Gillespie, Kidd & Coia’s A-listed St Peter’s Seminary in Cardross, thought by some to be a landmark example of Modernist architecture, has been awarded £565,000 of Heritage Lottery funding.
The Heritage Lottery Fund award will allow NVA to develop plans to restore St Peter’s Seminary in Cardross. However NVA will still need to raise a further £7.5 million to finish the project. NVA aims to partially restore parts of the seminary, including the chapel, and maintain the rest of the site as a modern ruin which can be visited.
Angus Farquhar, creative director of NVA, said: “The seminary building is held in high regard throughout the world. It has now been given the chance of a second life after 25 years of decline. Now, nearly 50 years on from the day it opened, we witness the first steps in a new and radical form of regeneration; one that accepts loss and ruination as part of the site history and sets out a mission to imaginatively re-use a great late modernist structure and in so doing, reflect the same social dynamism and ambition with which it was conceived.”
GSA Archives and Collections holds and cares for the archive of Gillespie, Kidd & Coia, which includes original plans, job files and photographs relating to the seminary at Cardross. See our website for more information, or take a look at our previous blog posts about Gillespie, Kidd & Coia.
Training placements will include conservation work at the Scottish Council on Archives
Five major skills projects in Scotland’s heritage sector have won backing from the Heritage Lottery Fund. The fund has earmarked more than £3m for a range of projects, which will create 118 paid training placements. Initial support is being made through its Skills for the Future programme. The projects are being led by Museums Galleries Scotland, Scottish Council on Archives, National Galleries Scotland, Natural Networks and the Prince’s Foundation for Building Community.
Those picked for training will learn contemporary skills, such as developing digital material, as well as more traditional conservation skills. The Museums Galleries Scotland project will give 20 people training in collections management, public programmes, volunteer management, digitisation and environmental management. The Scottish Council on Archives will offer training across the archives sector, and will involve skills such as digital preservation and digitisation. The National Galleries of Scotland will set up 12 traineeships to enable more of the Scottish national collection of photography and works on paper to be made available online. Natural Networks will provide 32 year-long placements in green network skills such as species identification, biological recording and habitat conservation techniques. The Prince’s Foundation for Building Community plans to train 36 young people in five traditional heritage skills – stonemasonry, carpentry, plastering, land crafts and roofing.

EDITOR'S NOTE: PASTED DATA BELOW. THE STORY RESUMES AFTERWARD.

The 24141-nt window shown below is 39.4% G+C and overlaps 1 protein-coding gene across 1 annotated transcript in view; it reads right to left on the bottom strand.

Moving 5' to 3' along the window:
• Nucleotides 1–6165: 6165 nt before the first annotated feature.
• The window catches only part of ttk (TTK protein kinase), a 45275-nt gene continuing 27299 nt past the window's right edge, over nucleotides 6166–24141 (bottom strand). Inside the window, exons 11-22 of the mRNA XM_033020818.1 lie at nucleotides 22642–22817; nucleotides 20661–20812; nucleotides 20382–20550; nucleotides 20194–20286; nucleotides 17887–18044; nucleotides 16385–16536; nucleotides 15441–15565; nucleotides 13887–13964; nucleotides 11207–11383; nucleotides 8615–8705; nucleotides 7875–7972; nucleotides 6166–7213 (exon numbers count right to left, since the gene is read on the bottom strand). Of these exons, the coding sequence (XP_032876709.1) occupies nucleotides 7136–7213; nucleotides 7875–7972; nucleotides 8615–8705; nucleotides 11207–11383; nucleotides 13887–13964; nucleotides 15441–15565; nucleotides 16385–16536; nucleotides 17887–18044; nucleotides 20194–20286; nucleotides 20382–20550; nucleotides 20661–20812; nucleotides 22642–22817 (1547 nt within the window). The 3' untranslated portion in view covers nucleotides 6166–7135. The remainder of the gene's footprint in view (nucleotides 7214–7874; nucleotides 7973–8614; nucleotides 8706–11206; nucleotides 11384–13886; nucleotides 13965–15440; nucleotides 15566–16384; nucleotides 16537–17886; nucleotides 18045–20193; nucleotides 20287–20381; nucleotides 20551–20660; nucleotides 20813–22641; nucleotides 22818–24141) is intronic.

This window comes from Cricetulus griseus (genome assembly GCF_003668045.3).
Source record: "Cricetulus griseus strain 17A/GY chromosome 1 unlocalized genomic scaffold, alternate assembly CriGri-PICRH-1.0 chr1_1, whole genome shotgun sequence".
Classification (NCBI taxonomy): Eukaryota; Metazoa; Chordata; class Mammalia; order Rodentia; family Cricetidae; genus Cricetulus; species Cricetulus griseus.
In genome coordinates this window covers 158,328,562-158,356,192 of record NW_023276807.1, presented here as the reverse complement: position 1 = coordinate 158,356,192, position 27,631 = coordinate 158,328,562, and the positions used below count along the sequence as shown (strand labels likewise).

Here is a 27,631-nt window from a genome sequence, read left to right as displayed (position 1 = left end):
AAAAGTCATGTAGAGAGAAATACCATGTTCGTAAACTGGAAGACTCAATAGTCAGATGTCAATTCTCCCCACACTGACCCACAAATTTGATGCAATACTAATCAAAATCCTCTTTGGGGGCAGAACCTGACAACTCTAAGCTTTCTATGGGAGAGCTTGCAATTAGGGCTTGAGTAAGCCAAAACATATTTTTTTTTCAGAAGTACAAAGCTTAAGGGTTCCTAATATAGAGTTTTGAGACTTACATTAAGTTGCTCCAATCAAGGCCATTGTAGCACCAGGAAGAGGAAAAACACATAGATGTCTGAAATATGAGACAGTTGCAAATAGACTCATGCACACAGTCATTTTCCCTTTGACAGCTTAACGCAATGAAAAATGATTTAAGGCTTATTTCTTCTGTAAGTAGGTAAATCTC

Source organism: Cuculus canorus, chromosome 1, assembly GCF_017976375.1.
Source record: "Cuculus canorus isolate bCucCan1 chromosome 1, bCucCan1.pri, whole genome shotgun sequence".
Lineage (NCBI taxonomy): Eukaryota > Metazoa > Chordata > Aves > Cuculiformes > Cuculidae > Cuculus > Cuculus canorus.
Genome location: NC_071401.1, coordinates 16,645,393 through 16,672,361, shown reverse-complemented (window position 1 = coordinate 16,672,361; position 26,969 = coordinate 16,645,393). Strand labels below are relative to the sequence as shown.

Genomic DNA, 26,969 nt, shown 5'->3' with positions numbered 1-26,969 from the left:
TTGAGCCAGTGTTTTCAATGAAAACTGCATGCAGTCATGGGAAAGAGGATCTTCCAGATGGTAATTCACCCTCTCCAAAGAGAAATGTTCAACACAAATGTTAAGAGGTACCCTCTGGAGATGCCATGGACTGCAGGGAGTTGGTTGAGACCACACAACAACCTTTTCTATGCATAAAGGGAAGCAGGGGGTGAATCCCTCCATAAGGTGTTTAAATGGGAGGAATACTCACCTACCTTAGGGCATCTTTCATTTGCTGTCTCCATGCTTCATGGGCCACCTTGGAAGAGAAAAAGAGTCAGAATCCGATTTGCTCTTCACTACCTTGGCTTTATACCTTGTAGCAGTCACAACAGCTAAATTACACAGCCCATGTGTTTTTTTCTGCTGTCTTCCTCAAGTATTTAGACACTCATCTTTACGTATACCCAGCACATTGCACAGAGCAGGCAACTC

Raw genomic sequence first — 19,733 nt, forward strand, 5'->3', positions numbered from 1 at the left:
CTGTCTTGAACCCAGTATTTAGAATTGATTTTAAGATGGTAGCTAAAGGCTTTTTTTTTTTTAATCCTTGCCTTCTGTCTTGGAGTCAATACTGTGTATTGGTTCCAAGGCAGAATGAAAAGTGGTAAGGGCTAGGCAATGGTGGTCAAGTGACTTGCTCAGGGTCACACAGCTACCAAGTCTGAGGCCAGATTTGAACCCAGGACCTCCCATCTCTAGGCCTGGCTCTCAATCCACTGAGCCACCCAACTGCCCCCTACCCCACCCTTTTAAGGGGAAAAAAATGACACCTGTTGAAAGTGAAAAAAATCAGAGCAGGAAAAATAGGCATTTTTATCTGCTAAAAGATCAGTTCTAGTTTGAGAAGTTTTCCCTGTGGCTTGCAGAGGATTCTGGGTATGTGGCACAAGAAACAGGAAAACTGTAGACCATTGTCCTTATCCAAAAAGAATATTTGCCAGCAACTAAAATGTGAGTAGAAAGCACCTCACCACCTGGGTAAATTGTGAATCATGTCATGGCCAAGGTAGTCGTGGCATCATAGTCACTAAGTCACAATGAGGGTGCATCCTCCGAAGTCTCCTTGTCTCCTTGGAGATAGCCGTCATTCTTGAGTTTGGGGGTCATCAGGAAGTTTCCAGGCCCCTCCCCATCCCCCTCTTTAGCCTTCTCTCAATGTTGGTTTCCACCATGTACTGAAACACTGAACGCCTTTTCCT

Colin McLean, head of the Heritage Lottery Fund in Scotland, said: “We have been overwhelmed by the demand for our Skills for the Future programme. “The heritage sector is becoming more and more popular as a career option, with demand for places far exceeding supply. There is also great demand from the organisations that run these programmes. Skills for the Future has enabled them develop their training capacity and plug heritage skills gaps. Through championing work-based placements, we are giving people the experience and training to pursue a career in heritage while ensuring that the sector is in a strong position, given that a decade ago many feared that key heritage skills would be lost.”
Last year Lothian Health Services Archive was involved in a HLF-funded project called ‘Unsung Heroes’, in which students and staff from Edinburgh College of Art produced new pieces based on their experience of Lothian Health Services Archive material relating to nursing (including their collection of historic nursing and hospital badges), along with oral histories collected from current and retired nurses. Some of the historic badges and the new pieces created have formed a permanent installation in the Royal Infirmary of Edinburgh. More information about the project is available on their website.